Sometimes a restaurant is just about the food, and while that was certainly the highlight of my visit, I couldn’t help thinking about the overall package of a trip to Trogir combined with dinner. I visited in the second half of June, not quite peak season, but with Split already heaving, I was not sure what to expect. To my surprise and delight, I found Trogir to be much less crowded, its picturesque old town a warren of treasures at every turn, and the perfect accompaniment – both before and after – to a very fine meal. The canal, which is just metres from the restaurant, is about to undergo renovation, with a paved walkway and underwater lights, which will make it even prettier.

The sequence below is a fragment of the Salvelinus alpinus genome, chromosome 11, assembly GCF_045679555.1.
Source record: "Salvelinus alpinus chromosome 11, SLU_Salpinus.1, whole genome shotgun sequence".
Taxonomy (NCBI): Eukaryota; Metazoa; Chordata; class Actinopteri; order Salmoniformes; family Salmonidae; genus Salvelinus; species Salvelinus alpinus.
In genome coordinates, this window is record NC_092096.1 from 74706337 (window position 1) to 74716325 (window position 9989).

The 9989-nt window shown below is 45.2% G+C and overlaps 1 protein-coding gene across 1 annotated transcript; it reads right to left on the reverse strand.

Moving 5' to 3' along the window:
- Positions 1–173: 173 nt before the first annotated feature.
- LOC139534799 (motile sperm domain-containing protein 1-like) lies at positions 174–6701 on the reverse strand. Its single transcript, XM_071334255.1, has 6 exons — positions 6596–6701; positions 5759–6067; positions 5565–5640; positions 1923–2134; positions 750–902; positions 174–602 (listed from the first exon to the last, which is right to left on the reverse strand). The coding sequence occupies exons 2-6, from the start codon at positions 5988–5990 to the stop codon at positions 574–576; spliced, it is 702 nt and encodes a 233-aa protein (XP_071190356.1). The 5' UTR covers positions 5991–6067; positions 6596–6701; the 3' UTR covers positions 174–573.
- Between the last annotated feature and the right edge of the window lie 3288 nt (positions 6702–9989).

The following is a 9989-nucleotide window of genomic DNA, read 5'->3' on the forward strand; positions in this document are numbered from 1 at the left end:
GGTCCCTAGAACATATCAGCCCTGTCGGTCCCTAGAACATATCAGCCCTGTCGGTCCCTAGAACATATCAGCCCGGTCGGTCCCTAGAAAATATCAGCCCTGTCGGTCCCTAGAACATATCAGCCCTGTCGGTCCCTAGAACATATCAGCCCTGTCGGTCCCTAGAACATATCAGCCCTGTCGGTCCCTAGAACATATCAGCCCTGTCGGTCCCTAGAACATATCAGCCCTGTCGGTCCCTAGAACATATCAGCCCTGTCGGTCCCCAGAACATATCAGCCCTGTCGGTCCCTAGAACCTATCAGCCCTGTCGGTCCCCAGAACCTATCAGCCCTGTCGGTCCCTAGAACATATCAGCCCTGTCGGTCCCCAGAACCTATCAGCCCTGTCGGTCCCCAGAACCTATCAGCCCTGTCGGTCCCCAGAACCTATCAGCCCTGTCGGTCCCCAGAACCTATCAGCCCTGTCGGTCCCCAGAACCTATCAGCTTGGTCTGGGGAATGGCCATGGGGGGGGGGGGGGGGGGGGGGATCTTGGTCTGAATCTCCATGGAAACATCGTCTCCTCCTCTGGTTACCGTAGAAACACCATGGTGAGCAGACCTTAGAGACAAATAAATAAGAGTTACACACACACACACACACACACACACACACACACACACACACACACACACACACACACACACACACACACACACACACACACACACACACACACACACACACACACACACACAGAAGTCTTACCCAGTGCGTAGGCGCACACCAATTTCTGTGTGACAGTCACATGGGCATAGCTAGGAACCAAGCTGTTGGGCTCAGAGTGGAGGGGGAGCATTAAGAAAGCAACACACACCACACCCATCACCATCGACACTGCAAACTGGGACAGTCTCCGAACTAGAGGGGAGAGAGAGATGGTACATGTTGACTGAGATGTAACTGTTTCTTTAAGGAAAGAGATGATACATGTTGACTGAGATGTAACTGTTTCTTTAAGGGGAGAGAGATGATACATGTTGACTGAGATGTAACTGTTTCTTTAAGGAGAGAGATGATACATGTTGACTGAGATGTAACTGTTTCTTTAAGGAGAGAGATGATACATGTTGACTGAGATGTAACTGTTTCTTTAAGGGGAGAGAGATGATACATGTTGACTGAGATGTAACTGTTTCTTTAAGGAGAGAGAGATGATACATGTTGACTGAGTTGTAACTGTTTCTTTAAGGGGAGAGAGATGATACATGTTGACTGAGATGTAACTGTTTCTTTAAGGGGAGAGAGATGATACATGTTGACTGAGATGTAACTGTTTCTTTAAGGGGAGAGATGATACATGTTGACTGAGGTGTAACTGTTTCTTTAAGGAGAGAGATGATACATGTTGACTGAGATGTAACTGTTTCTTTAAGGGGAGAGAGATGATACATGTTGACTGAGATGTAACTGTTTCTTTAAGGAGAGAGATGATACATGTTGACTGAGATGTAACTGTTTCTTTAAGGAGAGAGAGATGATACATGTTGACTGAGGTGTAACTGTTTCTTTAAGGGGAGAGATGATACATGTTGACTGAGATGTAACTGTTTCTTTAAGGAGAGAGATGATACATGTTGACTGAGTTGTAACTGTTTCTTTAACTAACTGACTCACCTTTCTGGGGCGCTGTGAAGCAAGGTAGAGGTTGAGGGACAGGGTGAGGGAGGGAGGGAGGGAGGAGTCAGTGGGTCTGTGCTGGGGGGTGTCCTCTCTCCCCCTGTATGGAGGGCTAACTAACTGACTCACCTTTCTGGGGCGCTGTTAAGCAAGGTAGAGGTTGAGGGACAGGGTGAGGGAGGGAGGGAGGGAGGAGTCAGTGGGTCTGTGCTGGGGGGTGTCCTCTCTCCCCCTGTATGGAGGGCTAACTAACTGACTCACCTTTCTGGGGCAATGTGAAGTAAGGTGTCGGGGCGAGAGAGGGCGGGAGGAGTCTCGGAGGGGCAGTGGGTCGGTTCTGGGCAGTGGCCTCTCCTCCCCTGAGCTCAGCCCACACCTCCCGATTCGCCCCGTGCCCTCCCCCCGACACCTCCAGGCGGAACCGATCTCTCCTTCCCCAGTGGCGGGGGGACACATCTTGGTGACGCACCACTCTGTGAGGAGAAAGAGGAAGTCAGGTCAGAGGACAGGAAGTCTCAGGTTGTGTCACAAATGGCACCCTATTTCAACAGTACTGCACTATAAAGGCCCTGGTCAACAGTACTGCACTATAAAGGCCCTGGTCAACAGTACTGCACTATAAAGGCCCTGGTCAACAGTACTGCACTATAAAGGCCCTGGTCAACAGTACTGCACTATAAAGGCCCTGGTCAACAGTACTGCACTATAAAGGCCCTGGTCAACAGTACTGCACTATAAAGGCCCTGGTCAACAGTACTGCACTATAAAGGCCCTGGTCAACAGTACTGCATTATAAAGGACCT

The waterfront is a joy to experience, reminiscent to me of Hvar Town 15 years ago. Full of historic buildings and with just the right number of tourists.
The old town itself is majestic, and it deserves a much better photographer than me to present it, so I direct you instead to one of the best official promo videos I have seen about a destination in Croatia. Take three minutes to watch it below.
I am Don Dino. It was a spectacular dining experience which is with me still. The food, the wine, the ambience – it was all of that and more – but I think it was that mixture of feeling at home and being able to enjoy some of the finest, and most innovative, Dalmatian cuisine (and yes, authentic, traditional, local ingredients) that is what stays with me still. It is rare that I feel such an urge to return to a restaurant, but with Don Dino, I am planning my time. I suggest you do too.
For more information about Don Dino, and to reserve, visit the official website.